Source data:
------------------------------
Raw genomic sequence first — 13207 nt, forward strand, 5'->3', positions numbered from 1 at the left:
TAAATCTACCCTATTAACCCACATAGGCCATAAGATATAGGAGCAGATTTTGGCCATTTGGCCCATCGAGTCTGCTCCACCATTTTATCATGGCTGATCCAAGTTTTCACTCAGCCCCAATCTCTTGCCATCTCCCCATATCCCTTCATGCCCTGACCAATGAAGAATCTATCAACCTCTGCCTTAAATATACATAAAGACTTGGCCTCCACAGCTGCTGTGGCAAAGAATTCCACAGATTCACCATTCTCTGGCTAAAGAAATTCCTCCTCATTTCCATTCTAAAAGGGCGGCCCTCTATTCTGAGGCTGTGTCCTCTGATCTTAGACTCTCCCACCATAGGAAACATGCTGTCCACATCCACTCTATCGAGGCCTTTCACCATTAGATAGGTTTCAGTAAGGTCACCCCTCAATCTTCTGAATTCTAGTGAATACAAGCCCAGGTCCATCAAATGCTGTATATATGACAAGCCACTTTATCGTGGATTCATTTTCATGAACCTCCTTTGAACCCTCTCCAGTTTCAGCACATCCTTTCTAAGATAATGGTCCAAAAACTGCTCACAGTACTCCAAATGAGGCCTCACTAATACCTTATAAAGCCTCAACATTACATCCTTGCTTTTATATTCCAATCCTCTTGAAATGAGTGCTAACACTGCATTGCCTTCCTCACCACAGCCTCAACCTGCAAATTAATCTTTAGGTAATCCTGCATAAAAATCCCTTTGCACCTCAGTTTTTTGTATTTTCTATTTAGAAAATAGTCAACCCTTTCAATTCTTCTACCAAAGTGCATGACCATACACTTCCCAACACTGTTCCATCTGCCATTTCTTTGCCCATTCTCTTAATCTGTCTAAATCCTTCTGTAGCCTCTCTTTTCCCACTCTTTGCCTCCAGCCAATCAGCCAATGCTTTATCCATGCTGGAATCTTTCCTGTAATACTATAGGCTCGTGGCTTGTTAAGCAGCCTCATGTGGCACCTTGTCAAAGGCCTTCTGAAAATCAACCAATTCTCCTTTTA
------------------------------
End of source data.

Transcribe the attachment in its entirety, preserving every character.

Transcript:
Raw genomic sequence first — 13207 nt, forward strand, 5'->3', positions numbered from 1 at the left:
TAAATCTACCCTATTAACCCACATAGGCCATAAGATATAGGAGCAGATTTTGGCCATTTGGCCCATCGAGTCTGCTCCACCATTTTATCATGGCTGATCCAAGTTTTCACTCAGCCCCAATCTCTTGCCATCTCCCCATATCCCTTCATGCCCTGACCAATGAAGAATCTATCAACCTCTGCCTTAAATATACATAAAGACTTGGCCTCCACAGCTGCTGTGGCAAAGAATTCCACAGATTCACCATTCTCTGGCTAAAGAAATTCCTCCTCATTTCCATTCTAAAAGGGCGGCCCTCTATTCTGAGGCTGTGTCCTCTGATCTTAGACTCTCCCACCATAGGAAACATGCTGTCCACATCCACTCTATCGAGGCCTTTCACCATTAGATAGGTTTCAGTAAGGTCACCCCTCAATCTTCTGAATTCTAGTGAATACAAGCCCAGGTCCATCAAATGCTGTATATATGACAAGCCACTTTATCGTGGATTCATTTTCATGAACCTCCTTTGAACCCTCTCCAGTTTCAGCACATCCTTTCTAAGATAATGGTCCAAAAACTGCTCACAGTACTCCAAATGAGGCCTCACTAATACCTTATAAAGCCTCAACATTACATCCTTGCTTTTATATTCCAATCCTCTTGAAATGAGTGCTAACACTGCATTGCCTTCCTCACCACAGCCTCAACCTGCAAATTAATCTTTAGGTAATCCTGCATAAAAATCCCTTTGCACCTCAGTTTTTTGTATTTTCTATTTAGAAAATAGTCAACCCTTTCAATTCTTCTACCAAAGTGCATGACCATACACTTCCCAACACTGTTCCATCTGCCATTTCTTTGCCCATTCTCTTAATCTGTCTAAATCCTTCTGTAGCCTCTCTTTTCCCACTCTTTGCCTCCAGCCAATCAGCCAATGCTTTATCCATGCTGGAATCTTTCCTGTAATACTATAGGCTCGTGGCTTGTTAAGCAGCCTCATGTGGCACCTTGTCAAAGGCCTTCTGAAAATCAACCAATTCTCCTTTTA